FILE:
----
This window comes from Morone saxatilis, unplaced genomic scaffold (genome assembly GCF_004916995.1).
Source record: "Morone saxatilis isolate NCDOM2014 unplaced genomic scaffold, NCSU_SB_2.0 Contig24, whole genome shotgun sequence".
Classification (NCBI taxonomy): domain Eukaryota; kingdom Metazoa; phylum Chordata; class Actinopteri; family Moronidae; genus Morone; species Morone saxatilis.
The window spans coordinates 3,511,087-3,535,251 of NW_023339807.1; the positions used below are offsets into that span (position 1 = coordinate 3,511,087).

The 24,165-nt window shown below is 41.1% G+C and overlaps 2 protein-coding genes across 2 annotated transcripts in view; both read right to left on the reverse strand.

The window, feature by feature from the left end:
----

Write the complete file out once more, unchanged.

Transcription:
This window comes from Morone saxatilis, unplaced genomic scaffold (genome assembly GCF_004916995.1).
Source record: "Morone saxatilis isolate NCDOM2014 unplaced genomic scaffold, NCSU_SB_2.0 Contig24, whole genome shotgun sequence".
Classification (NCBI taxonomy): domain Eukaryota; kingdom Metazoa; phylum Chordata; class Actinopteri; family Moronidae; genus Morone; species Morone saxatilis.
The window spans coordinates 3,511,087-3,535,251 of NW_023339807.1; the positions used below are offsets into that span (position 1 = coordinate 3,511,087).

The 24,165-nt window shown below is 41.1% G+C and overlaps 2 protein-coding genes across 2 annotated transcripts in view; both read right to left on the reverse strand.

The window, feature by feature from the left end: